Attendees to national licensing information sessions held in Canberra and Darwin last week said they doubted their concerns about the proposed national licensing regime were being heard by the government bodies charged with implementing the new rules.
Speaking with the Real Estate Business, sales and marketing director for the Independent Property Group (IPG) in Canberra, John Minns, said the Council of Australian Governments (COAG) and the National Occupational Licensing Authority (NOLA) - the two bodies responsible for implementing national licensing for real estate agents - appeared to have a set opinion prior to the information session.
The new national licensing regime to due to come into effect on July 1, 2013.
Mr Minns said COAG and NOLA were quick to defend the draft national licensing rules, otherwise known as the Consultation Regulation Impact Statements - released last month - and particularly the removal of continuing professional development (CPD) as a requirement for licensing.
“They were trying to be as open minded as they could be," said Mr Minns in relation to the information session run by COAG and NOLA. "But they had the attitude of, ‘We know there's been a backlash from the industry about this, so we’re going to pre-empt it and get out on the front foot as much as possible and convince people that CPD doesn’t benefit the consumer as much as we’d hoped it would'.”
Mr Minns, who helps run one of the largest real estate groups in the ACT, said three main points were raised by attendees.
“Entry level into the industry [was the first issue], the second issue was around CPD, which they believe shouldn’t be regulated… and commercial real estate [was the third issue]," he said.
“One of the interesting comments made by COAG was that they’re removing the regulation of continued professional development so it can give agents a marketing advantage. The argument was that agents who choose to do CPD would look more professional to their clients.”
“And their defence for deregulating commercial property was that because the agents are dealing with sophisticated investors who can regulate themselves.
“However there are a lot of sub-one million dollar transactions in commercial real estate with people buying their local corner shop, which wouldn’t be considered a sophisticated investor.”
The story was much the same in the top end, with CEO of the Real Estate Institute of the Northern Territory, Quentin Kilian, claiming that COAG made a mockery of the ‘consultation’.
“We brought up three key issues [at the information session], which we honestly think we’re not being listened to," he told Real Estate Business. "Firstly, we object to the dumbing down process for training. I tried to illustrate this point in the meeting.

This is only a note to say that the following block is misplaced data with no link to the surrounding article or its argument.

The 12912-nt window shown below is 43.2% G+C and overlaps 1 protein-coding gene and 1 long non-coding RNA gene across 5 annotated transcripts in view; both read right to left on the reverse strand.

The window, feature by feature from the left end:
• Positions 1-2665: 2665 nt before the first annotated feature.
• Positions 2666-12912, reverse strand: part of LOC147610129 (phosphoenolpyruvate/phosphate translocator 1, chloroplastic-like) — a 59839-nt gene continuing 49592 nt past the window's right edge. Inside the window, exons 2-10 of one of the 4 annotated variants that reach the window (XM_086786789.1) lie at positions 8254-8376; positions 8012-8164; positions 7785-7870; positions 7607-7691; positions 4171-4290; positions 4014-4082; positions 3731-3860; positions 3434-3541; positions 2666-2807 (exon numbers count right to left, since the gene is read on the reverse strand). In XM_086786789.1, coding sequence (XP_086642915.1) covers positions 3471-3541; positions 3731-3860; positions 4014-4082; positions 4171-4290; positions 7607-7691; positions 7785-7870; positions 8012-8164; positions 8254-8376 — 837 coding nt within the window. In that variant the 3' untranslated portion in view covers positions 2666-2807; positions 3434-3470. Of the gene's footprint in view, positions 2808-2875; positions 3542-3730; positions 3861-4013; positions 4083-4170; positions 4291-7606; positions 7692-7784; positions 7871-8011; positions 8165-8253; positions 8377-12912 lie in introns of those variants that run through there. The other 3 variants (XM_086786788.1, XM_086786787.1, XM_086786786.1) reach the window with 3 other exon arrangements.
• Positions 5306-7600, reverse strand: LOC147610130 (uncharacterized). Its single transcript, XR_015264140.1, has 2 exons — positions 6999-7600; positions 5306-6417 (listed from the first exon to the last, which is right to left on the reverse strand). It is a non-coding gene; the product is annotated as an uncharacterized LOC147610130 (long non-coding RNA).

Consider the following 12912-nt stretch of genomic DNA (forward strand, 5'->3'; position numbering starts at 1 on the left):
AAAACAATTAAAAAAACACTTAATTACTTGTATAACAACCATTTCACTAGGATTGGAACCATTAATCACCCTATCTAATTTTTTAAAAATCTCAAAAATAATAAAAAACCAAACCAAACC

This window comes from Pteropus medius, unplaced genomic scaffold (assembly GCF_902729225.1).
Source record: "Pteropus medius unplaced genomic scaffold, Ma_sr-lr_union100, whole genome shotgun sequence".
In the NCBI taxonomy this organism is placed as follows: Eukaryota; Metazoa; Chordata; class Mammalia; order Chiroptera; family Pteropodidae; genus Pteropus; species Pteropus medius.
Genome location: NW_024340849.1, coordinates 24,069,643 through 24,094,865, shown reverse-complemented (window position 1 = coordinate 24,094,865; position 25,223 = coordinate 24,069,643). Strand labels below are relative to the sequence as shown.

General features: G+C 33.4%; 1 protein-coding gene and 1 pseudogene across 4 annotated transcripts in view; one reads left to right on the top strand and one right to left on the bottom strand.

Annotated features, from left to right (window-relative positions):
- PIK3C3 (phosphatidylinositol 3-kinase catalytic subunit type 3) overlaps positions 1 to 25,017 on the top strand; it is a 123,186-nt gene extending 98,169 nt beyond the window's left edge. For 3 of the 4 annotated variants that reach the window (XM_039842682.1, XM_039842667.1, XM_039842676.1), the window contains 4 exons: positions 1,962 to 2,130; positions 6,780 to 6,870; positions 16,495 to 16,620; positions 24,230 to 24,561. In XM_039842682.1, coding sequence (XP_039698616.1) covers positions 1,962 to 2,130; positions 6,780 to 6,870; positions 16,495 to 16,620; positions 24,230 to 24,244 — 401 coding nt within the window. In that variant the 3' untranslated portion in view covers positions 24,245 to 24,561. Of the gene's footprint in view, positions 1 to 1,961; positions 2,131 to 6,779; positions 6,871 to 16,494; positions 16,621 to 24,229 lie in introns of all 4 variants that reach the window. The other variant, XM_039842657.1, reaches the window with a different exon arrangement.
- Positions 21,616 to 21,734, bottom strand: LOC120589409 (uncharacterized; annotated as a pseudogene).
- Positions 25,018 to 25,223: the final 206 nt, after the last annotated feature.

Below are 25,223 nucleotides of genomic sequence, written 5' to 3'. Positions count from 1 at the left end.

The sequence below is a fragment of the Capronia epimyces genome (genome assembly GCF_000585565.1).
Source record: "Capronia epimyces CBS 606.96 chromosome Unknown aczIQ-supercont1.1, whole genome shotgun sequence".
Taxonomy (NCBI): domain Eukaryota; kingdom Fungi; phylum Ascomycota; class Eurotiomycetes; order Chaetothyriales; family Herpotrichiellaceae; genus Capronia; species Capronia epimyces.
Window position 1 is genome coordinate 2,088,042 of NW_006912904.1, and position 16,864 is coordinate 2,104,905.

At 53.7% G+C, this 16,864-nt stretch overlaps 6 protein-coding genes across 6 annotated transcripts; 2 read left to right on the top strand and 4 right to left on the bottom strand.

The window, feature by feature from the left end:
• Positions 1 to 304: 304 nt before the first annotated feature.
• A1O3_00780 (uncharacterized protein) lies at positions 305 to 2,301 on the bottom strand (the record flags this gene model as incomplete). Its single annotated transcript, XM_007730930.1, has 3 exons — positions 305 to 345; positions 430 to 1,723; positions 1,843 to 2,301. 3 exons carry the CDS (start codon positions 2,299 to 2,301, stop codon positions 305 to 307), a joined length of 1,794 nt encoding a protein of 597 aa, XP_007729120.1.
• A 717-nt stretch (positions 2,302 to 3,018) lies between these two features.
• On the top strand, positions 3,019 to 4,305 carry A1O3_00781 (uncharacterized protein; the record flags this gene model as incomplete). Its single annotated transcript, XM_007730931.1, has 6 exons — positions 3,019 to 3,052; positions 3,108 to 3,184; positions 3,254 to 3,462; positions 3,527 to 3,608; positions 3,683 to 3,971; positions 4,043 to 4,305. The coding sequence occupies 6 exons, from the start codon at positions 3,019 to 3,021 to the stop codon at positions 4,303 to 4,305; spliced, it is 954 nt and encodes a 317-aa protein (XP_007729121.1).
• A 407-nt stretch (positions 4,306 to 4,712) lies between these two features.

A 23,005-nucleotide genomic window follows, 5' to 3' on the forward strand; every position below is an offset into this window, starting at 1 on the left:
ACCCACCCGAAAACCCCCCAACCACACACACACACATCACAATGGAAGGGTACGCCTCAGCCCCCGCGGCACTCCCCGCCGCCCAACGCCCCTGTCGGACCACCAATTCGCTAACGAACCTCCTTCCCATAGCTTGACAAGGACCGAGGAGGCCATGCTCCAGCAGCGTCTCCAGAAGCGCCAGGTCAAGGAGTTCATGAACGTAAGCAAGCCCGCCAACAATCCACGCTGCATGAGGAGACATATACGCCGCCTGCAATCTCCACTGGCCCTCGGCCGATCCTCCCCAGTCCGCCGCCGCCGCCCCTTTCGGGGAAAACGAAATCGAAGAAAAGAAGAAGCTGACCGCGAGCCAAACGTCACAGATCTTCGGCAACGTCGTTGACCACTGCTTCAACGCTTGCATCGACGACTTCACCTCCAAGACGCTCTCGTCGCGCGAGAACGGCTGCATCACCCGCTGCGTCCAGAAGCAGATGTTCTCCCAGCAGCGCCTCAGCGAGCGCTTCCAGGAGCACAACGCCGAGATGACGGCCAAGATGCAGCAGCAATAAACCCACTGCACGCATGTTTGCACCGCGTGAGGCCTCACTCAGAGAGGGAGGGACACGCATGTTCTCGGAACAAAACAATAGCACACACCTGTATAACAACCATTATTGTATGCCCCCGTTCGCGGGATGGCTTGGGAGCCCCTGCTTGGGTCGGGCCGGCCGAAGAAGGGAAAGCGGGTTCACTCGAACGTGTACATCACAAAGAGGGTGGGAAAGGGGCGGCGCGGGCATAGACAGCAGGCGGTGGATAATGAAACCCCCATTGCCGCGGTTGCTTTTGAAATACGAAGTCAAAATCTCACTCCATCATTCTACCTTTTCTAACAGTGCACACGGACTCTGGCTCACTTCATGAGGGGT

“In their regulatory impact consultation, they're talking about an entry level of around five units of competency. At the moment in the territory, we have the highest entry level standards in the country; you currently need a Cert IV which is 24 units of competency.
“So we would be forced to essentially take our standards down from 24 units to five. I tried pointing out to the regulators that when an agent’s rep gets his licence, they are doing the same job as a licenced agent. But unlike an electrical trade where your supervisor is standing next to you making sure you don’t electrocute yourself, in the real estate profession your supervisor is more than likely to give you a set of car keys, a diary and a phone and say, ‘Go sell my properties’.
“If the agent’s reps are the ones to receive the bulk of the training, they are more likely to be qualified, proficient, ethical, and [this] lowers consumer risk compared to putting them out in the marketplace with the most basic training possible.”
Mr Kilian stood by the concept of national licensing, but demanded that the Real Estate Institutes be involved in the process.
“The REIs across the country have 80 per cent of the real estate professionals," he said. "So we represent the massive chunk of professionals selling and dealing with real estate and we’re saying we want to raise the bar.
“But COAG is saying, ‘No, trust us, we know better, what you need is the lowest common denominator.’”
Real Estate Institute CEOs have already rejected the way in which COAG has requested industry feedback on draft national licensing rules.
Institutes from Queensland, the ACT, Tasmania, Victoria, South Australia, Western Australia and the Northern Territory have boycotted COAG’s “survey monkey” which asks for feedback on the Regulatory Impact Statement (RIS).
REIA is concerned about the pre-determined nature of such an approach.
“The survey monkey [online-based survey tool] is nothing more than push-polling and intends to coach responses,” said REIA president Pamela Bennett. “It doesn’t allow for any alternative under national licensing to what the RIS has set forward and further restrains our response to the proposed new regulations and the detail contained within these”.
Upcoming information sessions are as follows:
Melbourne: Novotel on Collins, 270 Collins St, Melbourne, 11 September, 9am-12.30pm
Adelaide: Stamford Grand, Moseley Square, Glenelg, 12 September, 9am-12.30pm
Sydney: Quay Grand Suites, 61 Macquarie Street, East Circular Quay, 14 September, 1pm-4.30pm
Hobart: The Old Woolstore, 1 Macquarie Street, 19 September, 9am-12.30pm
Brisbane: Brisbane Convention and Exhibition Centre, Grey Street, Plaza Level, 21 September, 1pm-4.30pm
Perth: Mercure Perth, 10 Irwin Street, Perth, September 25, 1pm-4.30pm
To register your interest in attending these sessions, click here.
If you’d like to have your say about the Consultation Regulation Impact Statements, click here. Submissions must be received by 21 September 2012.